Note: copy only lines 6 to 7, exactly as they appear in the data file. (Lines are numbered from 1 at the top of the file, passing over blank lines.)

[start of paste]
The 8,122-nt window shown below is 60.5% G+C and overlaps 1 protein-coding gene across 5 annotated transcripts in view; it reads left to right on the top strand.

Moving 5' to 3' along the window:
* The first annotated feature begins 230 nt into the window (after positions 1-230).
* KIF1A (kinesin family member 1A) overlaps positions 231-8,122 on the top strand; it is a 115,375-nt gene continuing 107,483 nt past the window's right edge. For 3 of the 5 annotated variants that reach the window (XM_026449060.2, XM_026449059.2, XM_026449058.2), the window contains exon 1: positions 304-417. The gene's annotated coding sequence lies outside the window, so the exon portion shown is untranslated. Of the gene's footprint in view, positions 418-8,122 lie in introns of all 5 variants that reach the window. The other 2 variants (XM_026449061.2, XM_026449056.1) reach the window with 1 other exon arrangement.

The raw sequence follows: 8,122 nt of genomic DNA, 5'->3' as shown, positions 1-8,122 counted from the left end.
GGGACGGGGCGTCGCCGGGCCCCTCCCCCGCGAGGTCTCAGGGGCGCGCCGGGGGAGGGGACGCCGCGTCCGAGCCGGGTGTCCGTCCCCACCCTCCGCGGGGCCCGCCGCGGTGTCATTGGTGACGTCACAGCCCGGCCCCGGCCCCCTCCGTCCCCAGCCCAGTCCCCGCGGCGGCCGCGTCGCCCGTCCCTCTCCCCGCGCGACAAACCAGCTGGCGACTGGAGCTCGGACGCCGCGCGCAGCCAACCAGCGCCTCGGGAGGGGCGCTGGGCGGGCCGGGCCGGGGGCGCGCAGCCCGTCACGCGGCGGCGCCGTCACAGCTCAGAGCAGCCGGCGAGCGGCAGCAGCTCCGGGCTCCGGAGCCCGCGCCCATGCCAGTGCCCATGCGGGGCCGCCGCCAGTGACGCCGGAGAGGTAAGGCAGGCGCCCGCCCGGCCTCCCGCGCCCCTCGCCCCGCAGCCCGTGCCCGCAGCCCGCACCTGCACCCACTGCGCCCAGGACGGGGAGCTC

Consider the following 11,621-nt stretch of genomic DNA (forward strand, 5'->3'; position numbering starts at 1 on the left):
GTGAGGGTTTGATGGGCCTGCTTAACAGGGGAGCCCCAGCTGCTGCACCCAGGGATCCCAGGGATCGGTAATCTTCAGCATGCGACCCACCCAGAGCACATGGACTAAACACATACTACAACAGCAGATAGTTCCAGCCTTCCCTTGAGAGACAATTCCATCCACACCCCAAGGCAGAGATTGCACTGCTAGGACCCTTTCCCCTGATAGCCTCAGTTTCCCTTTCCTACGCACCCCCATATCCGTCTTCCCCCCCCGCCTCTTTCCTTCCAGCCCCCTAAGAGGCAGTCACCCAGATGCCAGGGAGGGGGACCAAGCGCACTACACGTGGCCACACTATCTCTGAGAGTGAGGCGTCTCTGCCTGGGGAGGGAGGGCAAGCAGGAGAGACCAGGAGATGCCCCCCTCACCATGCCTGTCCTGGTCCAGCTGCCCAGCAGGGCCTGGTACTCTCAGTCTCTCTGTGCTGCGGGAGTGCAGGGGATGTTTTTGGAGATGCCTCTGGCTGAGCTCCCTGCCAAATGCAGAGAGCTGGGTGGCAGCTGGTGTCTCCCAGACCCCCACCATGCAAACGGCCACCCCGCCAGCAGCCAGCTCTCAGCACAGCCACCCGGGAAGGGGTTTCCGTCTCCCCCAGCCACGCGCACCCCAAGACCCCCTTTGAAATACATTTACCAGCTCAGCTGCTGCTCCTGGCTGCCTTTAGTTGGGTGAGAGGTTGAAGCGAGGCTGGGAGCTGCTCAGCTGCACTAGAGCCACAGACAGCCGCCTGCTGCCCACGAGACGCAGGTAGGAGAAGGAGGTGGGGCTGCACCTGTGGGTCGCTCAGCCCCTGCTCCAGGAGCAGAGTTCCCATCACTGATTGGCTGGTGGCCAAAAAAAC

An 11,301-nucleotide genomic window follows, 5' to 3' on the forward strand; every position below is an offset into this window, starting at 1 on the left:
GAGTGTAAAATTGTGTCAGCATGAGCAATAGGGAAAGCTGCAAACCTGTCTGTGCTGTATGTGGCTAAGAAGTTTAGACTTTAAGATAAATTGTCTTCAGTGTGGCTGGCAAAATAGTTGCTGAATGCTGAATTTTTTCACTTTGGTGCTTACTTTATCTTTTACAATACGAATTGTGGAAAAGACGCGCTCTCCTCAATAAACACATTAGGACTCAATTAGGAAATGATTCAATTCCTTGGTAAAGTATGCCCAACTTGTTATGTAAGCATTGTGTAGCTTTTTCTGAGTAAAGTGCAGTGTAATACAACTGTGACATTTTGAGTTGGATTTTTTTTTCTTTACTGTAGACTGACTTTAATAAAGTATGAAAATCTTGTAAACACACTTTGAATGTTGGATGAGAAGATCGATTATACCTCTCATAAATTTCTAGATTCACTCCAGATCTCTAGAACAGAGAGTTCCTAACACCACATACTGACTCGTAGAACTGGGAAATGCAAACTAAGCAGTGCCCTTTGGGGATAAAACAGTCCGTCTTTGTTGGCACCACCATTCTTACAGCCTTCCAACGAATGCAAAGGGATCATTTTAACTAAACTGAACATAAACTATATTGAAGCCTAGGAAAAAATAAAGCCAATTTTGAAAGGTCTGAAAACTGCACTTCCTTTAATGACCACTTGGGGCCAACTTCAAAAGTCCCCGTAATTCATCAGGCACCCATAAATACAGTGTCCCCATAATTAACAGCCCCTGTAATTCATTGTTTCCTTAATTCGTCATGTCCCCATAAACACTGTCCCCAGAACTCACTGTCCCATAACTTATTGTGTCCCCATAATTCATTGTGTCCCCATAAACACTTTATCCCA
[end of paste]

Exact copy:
GGGACGGGGCGTCGCCGGGCCCCTCCCCCGCGAGGTCTCAGGGGCGCGCCGGGGGAGGGGACGCCGCGTCCGAGCCGGGTGTCCGTCCCCACCCTCCGCGGGGCCCGCCGCGGTGTCATTGGTGACGTCACAGCCCGGCCCCGGCCCCCTCCGTCCCCAGCCCAGTCCCCGCGGCGGCCGCGTCGCCCGTCCCTCTCCCCGCGCGACAAACCAGCTGGCGACTGGAGCTCGGACGCCGCGCGCAGCCAACCAGCGCCTCGGGAGGGGCGCTGGGCGGGCCGGGCCGGGGGCGCGCAGCCCGTCACGCGGCGGCGCCGTCACAGCTCAGAGCAGCCGGCGAGCGGCAGCAGCTCCGGGCTCCGGAGCCCGCGCCCATGCCAGTGCCCATGCGGGGCCGCCGCCAGTGACGCCGGAGAGGTAAGGCAGGCGCCCGCCCGGCCTCCCGCGCCCCTCGCCCCGCAGCCCGTGCCCGCAGCCCGCACCTGCACCCACTGCGCCCAGGACGGGGAGCTC

Consider the following 11,621-nt stretch of genomic DNA (forward strand, 5'->3'; position numbering starts at 1 on the left):